For those frontline workers, the dance has become less routine. They’ve changed partners from application-based systems to task-driven ones. Large companies have distributed these tools widely and encouraged experimentation. The service divisions of the giant accounting firms and consultants of every size have made RPA a mainstay of their practices – internally as well as for client engagement.

The extent to which work has been augmented, rather than displaced, is illustrated by one RPA vendor’s pitch to prospective clients, a “personal assistant bot for every employee.” These would display dashboards, track metrics, log performance, and send alerts, triggers and queuing status so that the frontline workers can monitor the automated, low-error decision making in progress.

It’s a beautiful thing – except when it isn’t. It’s never fun to watch a dancer collapse on stage in full view of an audience, and the recent debacle of Zillow’s “flipping” business is ample testament to what happens when the dance of algorithms and human talent goes unrehearsed and out of sync.

And that’s where the Nazarian College at CSUN comes into play.
Four years ago, as the realities of digital transformation and its implications for the workforce of the future became apparent, we decided upon a very specific and focused strategy – “Data First.”

We’ve reflected that by introducing two new degree programs, both a BS and an MS in Business Analytics. We situated these new programs within our Department of Systems and Operations Management, and moved all of our Information Systems faculty and programs into this same alignment. We beefed up our engagement in the SAP Alliance, incorporating the firm’s outstanding content into specific courses so that our students earn academic credit and validate professional credentials simultaneously.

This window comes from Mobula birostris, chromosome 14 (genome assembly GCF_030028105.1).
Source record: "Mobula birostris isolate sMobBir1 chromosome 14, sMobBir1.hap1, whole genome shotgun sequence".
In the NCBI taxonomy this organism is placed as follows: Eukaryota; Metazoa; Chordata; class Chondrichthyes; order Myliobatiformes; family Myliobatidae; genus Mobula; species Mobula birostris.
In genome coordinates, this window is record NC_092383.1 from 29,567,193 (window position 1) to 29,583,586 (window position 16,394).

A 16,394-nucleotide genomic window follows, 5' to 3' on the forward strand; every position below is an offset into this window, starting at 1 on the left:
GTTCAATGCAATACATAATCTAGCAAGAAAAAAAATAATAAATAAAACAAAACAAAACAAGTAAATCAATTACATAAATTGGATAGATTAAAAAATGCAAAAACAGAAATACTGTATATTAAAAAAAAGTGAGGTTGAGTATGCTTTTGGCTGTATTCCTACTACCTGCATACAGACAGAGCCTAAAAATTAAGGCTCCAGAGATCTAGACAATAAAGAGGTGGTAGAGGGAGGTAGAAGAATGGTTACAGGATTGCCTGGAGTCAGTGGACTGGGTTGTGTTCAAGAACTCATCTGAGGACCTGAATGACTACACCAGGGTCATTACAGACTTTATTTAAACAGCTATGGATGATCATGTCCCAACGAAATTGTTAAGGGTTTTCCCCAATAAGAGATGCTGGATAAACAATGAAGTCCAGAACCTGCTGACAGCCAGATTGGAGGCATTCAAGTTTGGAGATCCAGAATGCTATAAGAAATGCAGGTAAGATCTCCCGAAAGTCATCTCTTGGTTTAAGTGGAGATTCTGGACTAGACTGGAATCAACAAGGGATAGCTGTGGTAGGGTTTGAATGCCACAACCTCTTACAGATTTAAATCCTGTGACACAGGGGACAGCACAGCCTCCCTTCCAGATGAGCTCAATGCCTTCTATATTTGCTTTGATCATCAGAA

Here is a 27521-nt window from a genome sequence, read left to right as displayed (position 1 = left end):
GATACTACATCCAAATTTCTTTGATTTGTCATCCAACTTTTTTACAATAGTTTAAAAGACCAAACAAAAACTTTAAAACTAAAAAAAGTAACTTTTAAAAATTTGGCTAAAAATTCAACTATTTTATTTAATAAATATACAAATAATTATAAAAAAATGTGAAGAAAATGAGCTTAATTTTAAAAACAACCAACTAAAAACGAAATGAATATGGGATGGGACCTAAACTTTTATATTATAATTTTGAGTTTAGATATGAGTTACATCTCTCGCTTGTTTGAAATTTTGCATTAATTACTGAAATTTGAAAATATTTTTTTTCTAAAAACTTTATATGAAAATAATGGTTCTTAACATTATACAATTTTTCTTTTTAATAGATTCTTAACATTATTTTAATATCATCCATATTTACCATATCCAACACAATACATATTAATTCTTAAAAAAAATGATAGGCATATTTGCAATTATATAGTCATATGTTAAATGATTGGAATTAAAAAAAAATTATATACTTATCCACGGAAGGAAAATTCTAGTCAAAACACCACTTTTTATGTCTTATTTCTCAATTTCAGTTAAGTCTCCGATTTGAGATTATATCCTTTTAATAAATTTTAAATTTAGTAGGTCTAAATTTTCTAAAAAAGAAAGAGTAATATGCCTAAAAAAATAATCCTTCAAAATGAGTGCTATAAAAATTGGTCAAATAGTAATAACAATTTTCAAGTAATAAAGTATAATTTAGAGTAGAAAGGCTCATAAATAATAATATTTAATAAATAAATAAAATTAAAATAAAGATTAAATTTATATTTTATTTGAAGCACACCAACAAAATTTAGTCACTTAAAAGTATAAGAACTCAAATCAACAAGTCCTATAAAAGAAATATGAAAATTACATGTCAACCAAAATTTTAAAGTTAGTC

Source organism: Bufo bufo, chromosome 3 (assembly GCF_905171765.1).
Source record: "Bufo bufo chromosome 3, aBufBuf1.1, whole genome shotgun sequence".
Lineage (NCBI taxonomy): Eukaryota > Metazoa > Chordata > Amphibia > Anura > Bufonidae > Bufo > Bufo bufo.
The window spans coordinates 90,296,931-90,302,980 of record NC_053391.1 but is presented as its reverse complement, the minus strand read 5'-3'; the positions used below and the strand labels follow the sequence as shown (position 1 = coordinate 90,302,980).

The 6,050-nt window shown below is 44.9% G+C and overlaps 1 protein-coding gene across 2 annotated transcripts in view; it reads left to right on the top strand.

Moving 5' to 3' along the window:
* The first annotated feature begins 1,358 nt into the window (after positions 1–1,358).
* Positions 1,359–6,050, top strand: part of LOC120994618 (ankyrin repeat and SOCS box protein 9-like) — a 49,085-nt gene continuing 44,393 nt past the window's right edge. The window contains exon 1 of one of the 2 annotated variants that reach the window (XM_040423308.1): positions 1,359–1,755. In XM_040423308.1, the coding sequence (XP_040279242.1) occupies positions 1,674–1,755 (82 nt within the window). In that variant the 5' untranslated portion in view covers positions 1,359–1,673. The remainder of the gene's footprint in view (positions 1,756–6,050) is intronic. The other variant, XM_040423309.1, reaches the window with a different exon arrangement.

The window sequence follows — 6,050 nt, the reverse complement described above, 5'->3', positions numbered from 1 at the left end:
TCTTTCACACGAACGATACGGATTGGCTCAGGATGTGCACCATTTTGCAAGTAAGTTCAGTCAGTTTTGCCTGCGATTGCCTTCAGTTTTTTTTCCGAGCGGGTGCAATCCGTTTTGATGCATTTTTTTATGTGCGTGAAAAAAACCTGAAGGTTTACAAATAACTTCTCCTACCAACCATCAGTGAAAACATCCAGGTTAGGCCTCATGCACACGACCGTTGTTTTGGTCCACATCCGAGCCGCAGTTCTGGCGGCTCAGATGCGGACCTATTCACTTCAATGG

At the same time we’ve reinvigorated our commitment to learning and career preparation objectives that emphasize critical thinking, teamwork, effective communication and ethical frameworks. We’ve invested heavily in classroom technology and faculty development to deliver hybrid excellence, while still insisting on the centrality of in-person pedagogy and engagement as the best approach for preparing human depth in a technological world.

We’ve also deployed some powerful RPA of our own. In fact, the website for our Career Education and Professional Development Center is powered by a dynamic engine that curates and targets opportunities and resources to our students based on major, career interest, developmental objective, and personal preferences. In effect, it’s a mass personalization bot.

It is extraordinarily gratifying to see our students graduate ready to dance on day-one of their careers, and to know that employers are inviting them to the party.  

Chandra Subramaniam is the dean of the
David Nazarian College of Business and Economics at CSUN. 

Bob Sheridan serves as executive director of its Center for Career Education and Professional Development.
Learn more at csun.edu/busecon.